Published On: Wed, Mar 28th, 2018


Healthy living … easier said than done, right? But did you know that adopting a healthy lifestyle is easier than you might think? Health is a State of Mind and Body. Achieving such involves being aware and making healthy choices about diet, exercise, and staying positive. This is the most important investment you can make in your life. Strive for the best health you can have in all areas of your life by making mindful, healthy choices. There are many steps you can take to improve your health, prevent health problems, or take your healthy lifestyle to the next level.

This guide is going to help you to take the next step in your journey of healthy living.



What you eat is closely linked to your health. Balanced nutrition has many benefits. By making healthier food choices, you can prevent or treat some conditions. These include heart disease, stroke, and diabetes. A healthy diet can help you lose weight and lower your cholesterol, as well.


• Exercise can help prevent heart disease, stroke, diabetes, etc. It can help treat depression, osteoporosis, and high blood pressure. People who exercise also get injured less often. Routine exercise can make you feel better and keep your weight under control. Try to be active for 30 to 60 minutes about 5 times a week. Remember, any amount of exercise is better than none.

Building Your Healthy Diet

While some extreme diets may suggest otherwise, we all need a balance of protein, fat, carbohydrates, fiber, vitamins, and minerals in our diets to sustain a healthy body. You don’t need to eliminate certain categories of food from your diet, but rather select the healthiest options.

The key to a healthy diet is to:

• Eat the right amount of calories for how active you are, so that you balance the energy you consume with the energy you use. If you eat or drink too much, you’ll put on weight. If you eat and drink too little, you’ll lose weight.

• Eat a wide range of foods to ensure that you’re getting a balanced diet and that your body is receiving all of the nutrients it needs.

• Don’t get thirsty. We need to drink plenty of fluids to stop us from getting dehydrated – the health authorities recommend drinking from half a gallon up to a gallon water a day. Not soda, but water. This is in addition to the fluid we get from the food we eat.

• Try to avoid sugary soft drinks that are high in added sugars and calories, and are also bad for teeth.

• Don’t skip breakfast. Some people skip breakfast because they think it will help them lose weight. In fact, research shows that people who regularly eat breakfast are less likely to be overweight. A healthy breakfast is an important part of a balanced diet, and provides some of the vitamins and minerals we need for good health. Breakfast has also been shown to have positive effects on children’s mental performance and increase their concentration throughout the morning.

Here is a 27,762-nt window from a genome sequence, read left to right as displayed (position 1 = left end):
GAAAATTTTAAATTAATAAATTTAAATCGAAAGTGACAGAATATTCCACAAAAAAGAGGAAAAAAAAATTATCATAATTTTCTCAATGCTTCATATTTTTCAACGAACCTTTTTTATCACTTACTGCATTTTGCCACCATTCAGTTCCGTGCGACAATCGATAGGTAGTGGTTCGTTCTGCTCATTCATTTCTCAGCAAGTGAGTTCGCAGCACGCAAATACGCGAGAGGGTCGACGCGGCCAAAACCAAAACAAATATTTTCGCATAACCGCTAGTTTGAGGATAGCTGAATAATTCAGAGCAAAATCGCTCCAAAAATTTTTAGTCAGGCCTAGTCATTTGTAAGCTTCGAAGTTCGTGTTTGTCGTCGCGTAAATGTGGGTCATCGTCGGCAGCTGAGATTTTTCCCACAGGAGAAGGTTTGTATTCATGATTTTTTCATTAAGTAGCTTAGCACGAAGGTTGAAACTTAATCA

• Start reading labels if you are not doing so yet. It’s important to be aware of what’s in your food as manufacturers often hide enormous amounts of sugar or unhealthy fats in packaged food, even food claiming to be healthy.


Other than water, protein is the most important nutrient in the body. Hair and nails are mostly made of protein. Your body uses protein to build and repair tissues. You also use protein to make hormones and other body chemicals. Protein is an important building block of bones, muscles, cartilage, skin, and blood. Proteins can be found in animal products like meat and dairy products, as well as some plant products like beans, nuts, grains, cereals, and vegetables.


Carbohydrates give you energy and help with weight control. They also benefit your heart and promote a healthy digestive system. There are complex and simple carbohydrates.

Complex carbohydrates include bread, pasta and cereals. They are digested at a slower rate than simple carbohydrates. This slower digestion offers a more continual and stable flow of energy. Whole-grain carbohydrates are especially nutritious because they provide dietary fiber, which can help to keep your cholesterol in check.

Simple carbohydrates deliver the same amount of energy, four calories per gram, but at a far more rapid pace. Simple carbohydrates should be avoided within your diet. They include sugar, soft drinks, candy, and others. These foods contain added sugars: this is the kind of sugar we should be cutting down on, rather than sugars that are found in things such as fruit and milk.

Food labels can help: use them to check how much sugar foods contain. Consuming more than 38 grams of sugar a day is not recommended.

A regular soda contains around 38 grams of sugar which equals your DAILY AMOUNT of sugar. So, if you ever wondered where your extra fat came from, you just got your answer.


Fat accomplishes many things: it gives us energy for activities, surrounds and protects vital organs, takes part in cellular function and structure, gives a longer lasting feeling of satiety, regulates hormonal production, balances body temperatures, and transports fat soluble vitamins. Fat is the last nutrient to digest and leave the stomach. This supplies a delayed feeling of satisfaction after eating.

There are two main types of fat: saturated and unsaturated. Too much saturated fat can increase the amount of cholesterol in the blood, which increases your risk of developing heart disease. Saturated fat is found in many foods, such as: sausages, biscuits, cream, butter.


Eating foods high in dietary fiber (grains, fruit, vegetables, nuts, and beans) can help you lower your risk for heart disease, stroke, and diabetes. It can also improve your skin and even help you to lose weight. Depending on your age and gender, nutrition experts recommend you eat at least 21 to 38 grams of fiber each day for optimal health. Unfortunately, most of us aren’t eating even half that amount.







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